This was available to people on Patreon one week early. Thankfully you don’t need any computer skills, just $1. You can support me here.

One of the many intros the game will play after the initial launch. Others include a cracktro, a dedication to Cannon Fodder, and even a reference to the ZX Spectrum.

Darwinia is one of those early Steam darlings. Originally released in 2005, the game would be Introversion’s second game after Uplink, and featured a similar theme of computers. Though instead of being a hacker like in Uplink, you’re a user trying to stop an evil threat on a network.

Wow, a free keychain and poster? Sweet!

Back then I wasn’t 100% on-board with digital distribution – technically I’m still not on-board, but regardless –  thus I ended up getting this game not through Steam, but through a physical copy published by Cinemaware Marquee, a publishing label known for taking niche games and bringing them to US audiences. In essence, Cinemaware Marquee was the Limited Run Games of the 2000s.

It came with the game, a poster and a keychain of one of the little Darwinians. Funny enough, since the game is so tiny, the game comes with a 500MB video splash screen that is about 10 times more than the size of the game. While I still have that physical copy, I eventually grabbed Darwinia on Steam proper along with a bunch of other Introversion games years later.

They don’t take long to throw you into the fray.

Darwinia is a real-time strategy game with some action game elements. You play as the unseen, unnamed player who’s entered the world of Darwinia, a life simulator with little characters called Darwinians. Darwinia has been infected by a mysterious virus which is slowly corrupting the world, of which you join in just as it’s happening. After being briefly scolded by creator Dr. Sepulveda, he lets you learn the mechanics to hopefully stop the virus.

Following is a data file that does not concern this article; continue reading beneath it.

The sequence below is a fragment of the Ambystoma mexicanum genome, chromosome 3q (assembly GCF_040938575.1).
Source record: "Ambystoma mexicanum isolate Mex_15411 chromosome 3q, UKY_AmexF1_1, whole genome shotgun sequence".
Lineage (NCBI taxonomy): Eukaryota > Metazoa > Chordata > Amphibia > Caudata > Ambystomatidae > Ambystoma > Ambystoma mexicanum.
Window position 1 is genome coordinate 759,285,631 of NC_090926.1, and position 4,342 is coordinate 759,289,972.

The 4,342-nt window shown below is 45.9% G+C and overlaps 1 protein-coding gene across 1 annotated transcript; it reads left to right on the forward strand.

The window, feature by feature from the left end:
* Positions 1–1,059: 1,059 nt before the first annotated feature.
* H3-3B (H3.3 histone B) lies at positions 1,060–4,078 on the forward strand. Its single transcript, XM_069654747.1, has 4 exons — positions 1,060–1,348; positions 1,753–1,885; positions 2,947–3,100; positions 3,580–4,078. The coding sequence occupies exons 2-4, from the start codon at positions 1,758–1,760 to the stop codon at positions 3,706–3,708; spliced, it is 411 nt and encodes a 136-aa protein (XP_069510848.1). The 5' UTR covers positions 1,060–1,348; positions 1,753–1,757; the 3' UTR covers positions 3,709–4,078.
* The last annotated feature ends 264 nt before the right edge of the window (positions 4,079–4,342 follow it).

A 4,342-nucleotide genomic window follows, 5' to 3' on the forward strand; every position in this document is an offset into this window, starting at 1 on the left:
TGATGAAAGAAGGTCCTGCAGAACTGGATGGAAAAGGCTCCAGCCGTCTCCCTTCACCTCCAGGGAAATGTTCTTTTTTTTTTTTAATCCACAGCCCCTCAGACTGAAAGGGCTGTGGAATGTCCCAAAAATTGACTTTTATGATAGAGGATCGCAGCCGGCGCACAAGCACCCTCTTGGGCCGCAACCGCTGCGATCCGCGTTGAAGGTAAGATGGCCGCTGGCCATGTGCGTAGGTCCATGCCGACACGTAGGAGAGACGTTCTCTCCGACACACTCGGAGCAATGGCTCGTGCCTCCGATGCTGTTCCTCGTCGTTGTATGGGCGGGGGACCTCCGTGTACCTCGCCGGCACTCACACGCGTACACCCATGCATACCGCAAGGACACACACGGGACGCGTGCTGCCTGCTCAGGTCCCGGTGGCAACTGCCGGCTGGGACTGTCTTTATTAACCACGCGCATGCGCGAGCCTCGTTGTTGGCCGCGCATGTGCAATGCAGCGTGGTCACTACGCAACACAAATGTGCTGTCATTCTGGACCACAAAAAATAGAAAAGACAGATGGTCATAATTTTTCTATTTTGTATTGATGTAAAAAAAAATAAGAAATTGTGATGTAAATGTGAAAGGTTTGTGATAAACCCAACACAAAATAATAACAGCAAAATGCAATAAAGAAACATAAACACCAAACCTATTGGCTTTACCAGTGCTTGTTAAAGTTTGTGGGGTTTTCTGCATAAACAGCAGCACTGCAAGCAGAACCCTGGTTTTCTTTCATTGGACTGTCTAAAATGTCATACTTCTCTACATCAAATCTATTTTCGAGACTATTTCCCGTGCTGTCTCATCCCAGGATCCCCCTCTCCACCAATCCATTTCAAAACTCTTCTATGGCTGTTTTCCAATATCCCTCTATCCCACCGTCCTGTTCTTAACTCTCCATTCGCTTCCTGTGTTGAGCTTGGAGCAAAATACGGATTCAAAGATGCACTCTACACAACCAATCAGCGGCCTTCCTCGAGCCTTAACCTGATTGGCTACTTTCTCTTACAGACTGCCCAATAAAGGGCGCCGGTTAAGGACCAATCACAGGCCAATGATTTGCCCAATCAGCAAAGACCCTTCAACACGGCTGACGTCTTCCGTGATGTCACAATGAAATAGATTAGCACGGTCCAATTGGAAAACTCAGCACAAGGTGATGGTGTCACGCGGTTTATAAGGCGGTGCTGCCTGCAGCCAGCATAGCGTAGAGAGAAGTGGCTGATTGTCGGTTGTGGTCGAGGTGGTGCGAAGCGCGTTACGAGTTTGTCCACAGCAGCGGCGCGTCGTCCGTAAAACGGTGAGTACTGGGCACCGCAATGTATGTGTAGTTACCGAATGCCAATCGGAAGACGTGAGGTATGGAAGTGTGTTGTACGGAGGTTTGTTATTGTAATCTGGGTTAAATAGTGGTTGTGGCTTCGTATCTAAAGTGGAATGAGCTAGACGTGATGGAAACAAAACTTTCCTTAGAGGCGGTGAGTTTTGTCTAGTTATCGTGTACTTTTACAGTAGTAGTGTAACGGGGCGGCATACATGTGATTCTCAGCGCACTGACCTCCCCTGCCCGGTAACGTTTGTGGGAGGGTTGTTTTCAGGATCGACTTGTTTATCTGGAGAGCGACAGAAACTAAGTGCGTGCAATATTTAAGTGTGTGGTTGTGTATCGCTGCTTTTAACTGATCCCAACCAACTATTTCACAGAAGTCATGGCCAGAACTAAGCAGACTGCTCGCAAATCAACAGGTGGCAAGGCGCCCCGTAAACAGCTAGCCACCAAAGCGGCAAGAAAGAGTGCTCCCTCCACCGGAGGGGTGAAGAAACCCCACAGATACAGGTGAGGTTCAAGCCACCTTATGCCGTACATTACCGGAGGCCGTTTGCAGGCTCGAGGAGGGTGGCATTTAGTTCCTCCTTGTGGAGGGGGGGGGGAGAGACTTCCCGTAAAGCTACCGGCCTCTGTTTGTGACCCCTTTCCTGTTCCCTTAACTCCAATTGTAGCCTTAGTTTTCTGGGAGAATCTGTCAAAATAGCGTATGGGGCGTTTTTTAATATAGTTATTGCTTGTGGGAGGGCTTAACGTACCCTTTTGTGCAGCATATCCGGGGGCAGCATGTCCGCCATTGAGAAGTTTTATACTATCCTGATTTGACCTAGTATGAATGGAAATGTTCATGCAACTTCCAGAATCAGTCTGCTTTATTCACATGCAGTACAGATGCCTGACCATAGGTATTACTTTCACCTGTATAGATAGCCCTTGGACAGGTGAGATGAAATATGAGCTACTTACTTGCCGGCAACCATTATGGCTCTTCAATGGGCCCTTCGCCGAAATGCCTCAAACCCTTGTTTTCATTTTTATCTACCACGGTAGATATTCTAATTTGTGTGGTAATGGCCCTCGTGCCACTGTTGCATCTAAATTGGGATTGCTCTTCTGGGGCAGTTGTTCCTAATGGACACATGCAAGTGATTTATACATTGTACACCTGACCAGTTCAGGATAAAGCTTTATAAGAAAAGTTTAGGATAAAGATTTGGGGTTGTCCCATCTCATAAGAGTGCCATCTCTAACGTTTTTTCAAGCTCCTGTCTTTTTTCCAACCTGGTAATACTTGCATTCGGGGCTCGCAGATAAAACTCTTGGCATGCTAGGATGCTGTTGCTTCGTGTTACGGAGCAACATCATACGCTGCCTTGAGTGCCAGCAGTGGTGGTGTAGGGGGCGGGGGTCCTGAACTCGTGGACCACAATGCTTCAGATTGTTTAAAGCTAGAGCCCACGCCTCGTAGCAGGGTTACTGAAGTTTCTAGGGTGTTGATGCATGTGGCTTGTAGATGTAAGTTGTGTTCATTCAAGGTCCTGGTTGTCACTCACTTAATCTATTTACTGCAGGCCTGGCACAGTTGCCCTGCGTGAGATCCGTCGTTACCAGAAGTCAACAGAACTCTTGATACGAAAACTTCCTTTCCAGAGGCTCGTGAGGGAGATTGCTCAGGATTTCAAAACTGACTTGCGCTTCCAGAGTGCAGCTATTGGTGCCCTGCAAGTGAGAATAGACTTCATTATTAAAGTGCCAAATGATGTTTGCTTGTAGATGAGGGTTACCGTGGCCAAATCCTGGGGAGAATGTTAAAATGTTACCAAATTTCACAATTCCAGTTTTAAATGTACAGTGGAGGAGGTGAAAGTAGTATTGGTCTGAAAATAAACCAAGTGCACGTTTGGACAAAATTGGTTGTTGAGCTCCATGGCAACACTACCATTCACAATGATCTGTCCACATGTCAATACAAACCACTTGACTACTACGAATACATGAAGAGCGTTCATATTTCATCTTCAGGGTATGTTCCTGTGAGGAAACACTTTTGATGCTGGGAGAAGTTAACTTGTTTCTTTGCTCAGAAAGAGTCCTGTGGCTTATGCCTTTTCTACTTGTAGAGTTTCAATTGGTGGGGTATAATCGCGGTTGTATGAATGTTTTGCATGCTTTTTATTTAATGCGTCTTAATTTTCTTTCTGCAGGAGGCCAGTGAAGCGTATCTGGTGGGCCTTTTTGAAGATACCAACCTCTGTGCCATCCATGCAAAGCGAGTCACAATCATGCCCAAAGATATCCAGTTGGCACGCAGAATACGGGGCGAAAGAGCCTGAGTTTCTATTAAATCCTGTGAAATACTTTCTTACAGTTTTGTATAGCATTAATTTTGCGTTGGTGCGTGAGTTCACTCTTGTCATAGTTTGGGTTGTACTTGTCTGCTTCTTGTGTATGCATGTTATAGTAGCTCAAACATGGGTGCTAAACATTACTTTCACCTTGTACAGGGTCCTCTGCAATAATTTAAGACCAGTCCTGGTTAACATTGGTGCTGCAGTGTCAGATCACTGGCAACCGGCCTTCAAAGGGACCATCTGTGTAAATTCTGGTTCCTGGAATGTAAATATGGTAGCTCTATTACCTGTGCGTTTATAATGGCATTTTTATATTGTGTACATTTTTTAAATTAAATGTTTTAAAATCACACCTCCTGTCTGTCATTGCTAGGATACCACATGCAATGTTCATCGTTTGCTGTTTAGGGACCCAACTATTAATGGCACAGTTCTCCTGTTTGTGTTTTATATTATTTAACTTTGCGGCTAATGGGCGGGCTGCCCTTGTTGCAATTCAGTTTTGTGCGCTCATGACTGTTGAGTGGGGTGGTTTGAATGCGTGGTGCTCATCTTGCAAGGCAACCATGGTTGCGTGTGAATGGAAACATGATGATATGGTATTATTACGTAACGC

This is quite a simple start compared to other RTSes….
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Pat Sajak’s Lucky Letters: A crossword game by the Wheel of Fortune guy.

Late last year, I had written about Interplay and Platinumware’s attempt at trying to make a fake game show, Lexi-Cross. It was surprisingly interesting if a bit flawed. At the end of that article, I was reminded of a similar crossword-puzzle driven fake game show. This one came out during the big casual games boom of the mid-2000s, and actually featured someone that until recently, was rather elusive to the world of video games.

He looks… rather airbrushed here. (Cover courtesy of Mobygames.)

Pat Sajak’s Lucky Letters is an interesting breed of game. Developed by Playtonium Games and published by Uclick, it’s a crossword puzzle game stylized like a TV game show, and features an actual host: Pat Sajak, the famous host of Wheel of Fortune. Originally released as a digital game with a trial mode, a later physical “Deluxe” release published by Atari came out in sometime in 2006 on bargain bin shelves everywhere.